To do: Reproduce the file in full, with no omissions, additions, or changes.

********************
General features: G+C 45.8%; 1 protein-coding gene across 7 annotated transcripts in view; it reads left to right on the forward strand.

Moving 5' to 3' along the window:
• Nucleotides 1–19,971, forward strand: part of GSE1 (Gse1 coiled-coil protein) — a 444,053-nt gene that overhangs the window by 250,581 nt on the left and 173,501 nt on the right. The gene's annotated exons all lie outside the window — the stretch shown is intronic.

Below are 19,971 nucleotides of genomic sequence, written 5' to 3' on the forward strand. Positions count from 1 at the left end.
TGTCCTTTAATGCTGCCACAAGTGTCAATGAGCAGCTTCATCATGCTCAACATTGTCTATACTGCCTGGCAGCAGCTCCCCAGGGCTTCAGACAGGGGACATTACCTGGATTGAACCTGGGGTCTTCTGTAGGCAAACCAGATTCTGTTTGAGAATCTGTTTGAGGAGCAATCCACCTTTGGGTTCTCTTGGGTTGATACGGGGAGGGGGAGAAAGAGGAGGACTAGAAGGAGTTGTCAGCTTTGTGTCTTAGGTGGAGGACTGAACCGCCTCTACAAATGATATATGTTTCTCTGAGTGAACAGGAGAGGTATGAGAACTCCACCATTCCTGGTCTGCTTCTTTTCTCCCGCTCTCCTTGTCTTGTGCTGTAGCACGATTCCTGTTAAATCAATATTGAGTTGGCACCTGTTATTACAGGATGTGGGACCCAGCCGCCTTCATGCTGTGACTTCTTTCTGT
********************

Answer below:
General features: G+C 45.8%; 1 protein-coding gene across 7 annotated transcripts in view; it reads left to right on the forward strand.

Moving 5' to 3' along the window:
• Nucleotides 1–19,971, forward strand: part of GSE1 (Gse1 coiled-coil protein) — a 444,053-nt gene that overhangs the window by 250,581 nt on the left and 173,501 nt on the right. The gene's annotated exons all lie outside the window — the stretch shown is intronic.

Below are 19,971 nucleotides of genomic sequence, written 5' to 3' on the forward strand. Positions count from 1 at the left end.
TGTCCTTTAATGCTGCCACAAGTGTCAATGAGCAGCTTCATCATGCTCAACATTGTCTATACTGCCTGGCAGCAGCTCCCCAGGGCTTCAGACAGGGGACATTACCTGGATTGAACCTGGGGTCTTCTGTAGGCAAACCAGATTCTGTTTGAGAATCTGTTTGAGGAGCAATCCACCTTTGGGTTCTCTTGGGTTGATACGGGGAGGGGGAGAAAGAGGAGGACTAGAAGGAGTTGTCAGCTTTGTGTCTTAGGTGGAGGACTGAACCGCCTCTACAAATGATATATGTTTCTCTGAGTGAACAGGAGAGGTATGAGAACTCCACCATTCCTGGTCTGCTTCTTTTCTCCCGCTCTCCTTGTCTTGTGCTGTAGCACGATTCCTGTTAAATCAATATTGAGTTGGCACCTGTTATTACAGGATGTGGGACCCAGCCGCCTTCATGCTGTGACTTCTTTCTGT